Major Research Project Grant Types That NIGMS Supports and Where to Apply

This post is part of a series outlining NIGMS research priorities, funding opportunities, and the grant application process. You can read more posts in this series and sign up to receive all future posts delivered straight to your inbox.

The first post in this series introduced our Institute’s research priorities. This post outlines the major types of research project grants that NIGMS supports and where to find notices of funding opportunities (NOFOs) to which you can apply.

Most NIGMS-supported research receives funding from four award types: the Institute’s R35 program, the R16 SuRE program, the AREA R15, and NIH R01 grants. NIGMS also uses the R21 activity code only in specific cases, such as our technology development program (which includes both R21 and NIH R01 grants). We summarize these programs in this post, but be sure to check the appropriate NOFO, as each one includes detailed organization and principal investigator (PI) eligibility information. You can also consult the NIGMS interactive decision tree Which Research Grant Is Right for Me? for more information.  Applicants must meet all eligibility criteria to qualify. The NIH grants and funding webpage is NIH’s official publication and includes all the NOFOs for these awards. 

Maximizing Investigators’ Research Award (MIRA; R35)

The MIRA program provides support for research within the NIGMS mission in the laboratories of investigators at domestic/U.S. institutions. Within the scope of MIRA, investigators have the freedom to explore new avenues of inquiry that arise during the course of their research, as long as they remain within NIGMS’ mission. There are two types of MIRA grants that have distinct NOFOs: one for early stage investigators and one for established and new investigators. You can read more about the application requirements for each on the MIRA program webpage.

Support for Research Excellence (SuRE; R16)

The SuRE program supports research capacity building at eligible higher education institutions through funding investigator-initiated research in the biomed​ical, clinical, behavioral, and social sciences that falls in the NIH mission areas. There are two active NOFOs: SuRE research awards and SuRE-First research awards.

Eligible institutions must meet the following requirements:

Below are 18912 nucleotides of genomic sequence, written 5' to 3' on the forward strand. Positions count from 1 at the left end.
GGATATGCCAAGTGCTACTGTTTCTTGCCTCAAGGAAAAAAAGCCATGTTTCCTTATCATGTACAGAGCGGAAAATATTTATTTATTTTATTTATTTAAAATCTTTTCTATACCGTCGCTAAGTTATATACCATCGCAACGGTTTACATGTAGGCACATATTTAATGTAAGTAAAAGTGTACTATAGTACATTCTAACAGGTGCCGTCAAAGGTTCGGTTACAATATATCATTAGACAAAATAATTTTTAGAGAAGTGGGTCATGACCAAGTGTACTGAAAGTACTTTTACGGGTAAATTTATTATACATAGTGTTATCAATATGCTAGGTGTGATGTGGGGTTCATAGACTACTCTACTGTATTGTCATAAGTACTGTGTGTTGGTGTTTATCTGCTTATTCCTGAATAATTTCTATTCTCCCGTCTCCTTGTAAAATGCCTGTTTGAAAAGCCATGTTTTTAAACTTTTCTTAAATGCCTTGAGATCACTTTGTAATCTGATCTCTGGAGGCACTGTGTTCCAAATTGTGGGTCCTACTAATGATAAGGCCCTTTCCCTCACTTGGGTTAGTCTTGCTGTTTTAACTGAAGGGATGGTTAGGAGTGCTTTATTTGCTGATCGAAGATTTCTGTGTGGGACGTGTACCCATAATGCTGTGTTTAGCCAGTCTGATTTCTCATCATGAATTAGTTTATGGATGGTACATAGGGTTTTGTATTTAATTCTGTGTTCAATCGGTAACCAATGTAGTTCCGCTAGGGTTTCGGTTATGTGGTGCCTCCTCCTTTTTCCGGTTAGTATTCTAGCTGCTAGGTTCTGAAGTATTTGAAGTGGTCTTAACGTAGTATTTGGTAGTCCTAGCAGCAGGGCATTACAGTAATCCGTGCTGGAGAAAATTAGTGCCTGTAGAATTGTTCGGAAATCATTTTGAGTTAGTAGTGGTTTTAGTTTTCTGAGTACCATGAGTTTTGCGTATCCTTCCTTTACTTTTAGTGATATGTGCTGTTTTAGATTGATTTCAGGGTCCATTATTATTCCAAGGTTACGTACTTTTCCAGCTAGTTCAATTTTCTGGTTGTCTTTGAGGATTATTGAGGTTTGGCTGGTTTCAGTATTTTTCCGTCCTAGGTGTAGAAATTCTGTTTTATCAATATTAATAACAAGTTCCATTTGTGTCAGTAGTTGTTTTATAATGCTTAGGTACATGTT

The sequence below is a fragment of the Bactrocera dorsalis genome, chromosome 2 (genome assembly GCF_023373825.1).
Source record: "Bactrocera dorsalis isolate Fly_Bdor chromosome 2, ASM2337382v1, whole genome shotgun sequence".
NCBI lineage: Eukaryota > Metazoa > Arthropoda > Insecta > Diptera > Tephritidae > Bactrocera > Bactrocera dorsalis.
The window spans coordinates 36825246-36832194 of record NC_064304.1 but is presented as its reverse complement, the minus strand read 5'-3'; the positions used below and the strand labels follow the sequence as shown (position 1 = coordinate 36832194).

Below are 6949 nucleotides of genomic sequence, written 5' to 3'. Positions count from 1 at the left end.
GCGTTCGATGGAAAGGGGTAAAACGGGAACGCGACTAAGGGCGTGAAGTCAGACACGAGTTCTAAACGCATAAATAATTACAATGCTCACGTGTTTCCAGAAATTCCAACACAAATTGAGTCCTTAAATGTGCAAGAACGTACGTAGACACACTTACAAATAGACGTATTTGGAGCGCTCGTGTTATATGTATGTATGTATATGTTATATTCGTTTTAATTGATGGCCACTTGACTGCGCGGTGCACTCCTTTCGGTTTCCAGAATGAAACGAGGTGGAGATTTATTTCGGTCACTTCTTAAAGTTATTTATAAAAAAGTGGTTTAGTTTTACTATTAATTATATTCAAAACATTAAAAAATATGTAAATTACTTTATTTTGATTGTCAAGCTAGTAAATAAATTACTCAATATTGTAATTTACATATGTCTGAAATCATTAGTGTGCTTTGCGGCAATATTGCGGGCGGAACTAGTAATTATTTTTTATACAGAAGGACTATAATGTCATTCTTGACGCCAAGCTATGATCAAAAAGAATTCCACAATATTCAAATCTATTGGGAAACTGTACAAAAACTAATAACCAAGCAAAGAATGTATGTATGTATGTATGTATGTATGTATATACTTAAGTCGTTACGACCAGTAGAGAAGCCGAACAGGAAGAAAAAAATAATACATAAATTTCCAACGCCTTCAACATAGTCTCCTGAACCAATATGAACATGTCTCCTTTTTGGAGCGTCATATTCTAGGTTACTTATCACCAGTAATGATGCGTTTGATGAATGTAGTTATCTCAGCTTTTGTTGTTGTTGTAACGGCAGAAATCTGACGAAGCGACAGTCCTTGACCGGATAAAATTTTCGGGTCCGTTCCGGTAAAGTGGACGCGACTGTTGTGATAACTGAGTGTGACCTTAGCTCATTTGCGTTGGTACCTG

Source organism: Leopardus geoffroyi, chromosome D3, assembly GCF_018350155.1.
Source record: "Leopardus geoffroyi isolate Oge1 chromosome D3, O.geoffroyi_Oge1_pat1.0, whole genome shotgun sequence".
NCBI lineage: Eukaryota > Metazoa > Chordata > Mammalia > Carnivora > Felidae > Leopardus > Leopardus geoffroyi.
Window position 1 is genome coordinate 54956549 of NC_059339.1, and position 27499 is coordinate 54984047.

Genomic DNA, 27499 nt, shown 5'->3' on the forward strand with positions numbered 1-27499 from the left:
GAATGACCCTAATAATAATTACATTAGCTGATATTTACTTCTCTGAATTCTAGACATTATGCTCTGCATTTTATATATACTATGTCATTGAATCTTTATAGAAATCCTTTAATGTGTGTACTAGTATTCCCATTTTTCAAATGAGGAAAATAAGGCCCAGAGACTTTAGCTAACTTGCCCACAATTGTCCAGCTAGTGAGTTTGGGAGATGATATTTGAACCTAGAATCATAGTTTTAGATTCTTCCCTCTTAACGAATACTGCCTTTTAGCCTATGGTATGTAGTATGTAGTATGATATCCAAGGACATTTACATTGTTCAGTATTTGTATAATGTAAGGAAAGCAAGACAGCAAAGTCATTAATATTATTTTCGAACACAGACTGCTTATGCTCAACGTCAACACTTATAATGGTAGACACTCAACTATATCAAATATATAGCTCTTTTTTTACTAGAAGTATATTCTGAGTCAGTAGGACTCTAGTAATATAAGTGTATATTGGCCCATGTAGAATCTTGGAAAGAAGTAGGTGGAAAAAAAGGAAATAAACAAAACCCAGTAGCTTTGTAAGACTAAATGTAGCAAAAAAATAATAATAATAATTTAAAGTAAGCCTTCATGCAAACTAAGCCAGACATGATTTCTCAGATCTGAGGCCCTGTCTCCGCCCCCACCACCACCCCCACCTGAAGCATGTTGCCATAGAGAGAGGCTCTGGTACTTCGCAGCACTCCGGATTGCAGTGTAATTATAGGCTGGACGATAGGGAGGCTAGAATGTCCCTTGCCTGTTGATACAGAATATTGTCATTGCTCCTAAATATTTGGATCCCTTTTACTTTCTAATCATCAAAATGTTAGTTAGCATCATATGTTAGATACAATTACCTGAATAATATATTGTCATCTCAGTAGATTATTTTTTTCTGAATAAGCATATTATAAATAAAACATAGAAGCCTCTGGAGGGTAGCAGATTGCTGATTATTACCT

• Award undergraduate (B.S. or B.A.) and/or graduate degrees in biomedical sciences
  • At the time of the application, have received no more than $6 million per year (total costs) from NIH research project grants in each of the preceding 2 fiscal years
  • Enroll at least 25% of undergraduate students supported by Pell grants based on the most recent 2 years of data, or be an accredited medical/health professional school with a historical mission statement that explicitly states that it was founded to educate students from nationally underrepresented backgrounds

Academic Research Enhancement Award (AREA; R15)

The AREA program supports small-scale research projects at domestic educational institutions that have not been major recipients of NIH support. Eligible applicants may request support for up to a total of $300,000 in direct costs for up to 3 years.

Eligible institutions or components cannot have received support from NIH totaling more than $6 million per year in 4 of the last 7 fiscal years (more information including some exceptions on this webpage), and the PI may not be the PI of an active NIH research grant at time of award.

Note that NIGMS does not participate in the related Research Enhancement Award Program for Health Professional Schools and Graduate Schools.

NIH Research Project Grant (R01)

The NIH Research Project Grant is the original and historically oldest grant mechanism that NIH uses. The R01 provides support for health-related research and development based on the NIH mission.

NIGMS supports research relevant to our mission. R01 grants are generally for discrete, specified, circumscribed projects representing an investigator’s specific interest and competencies. They’re awarded for 4 to 5 years, and NIGMS modular budget direct costs average $200,000. Most NIGMS R01 awards are to investigator-initiated applications rather than a specific request for applications. 

In Summary

Visit the links throughout this post for additional information on each of the major research project grant types NIGMS supports. And read the relevant NOFO carefully before deciding which opportunity may be the right one for you. Check and doublecheck all instructions as you prepare your application and before submitting. Ask colleagues and mentors to read your application to catch anything you’ve missed.

If you submit earlier than the official due date, you can also withdraw and resubmit an updated application as necessary—another reason to start preparing early.

Finally, keeping up to date with the NIH Guide is crucial to identifying funding opportunities you may want to apply for. The simplest way to do that is to subscribe to the weekly table of contents. You’ll get an email each Friday listing all the new NOFOs and notices that NIH has published that week.

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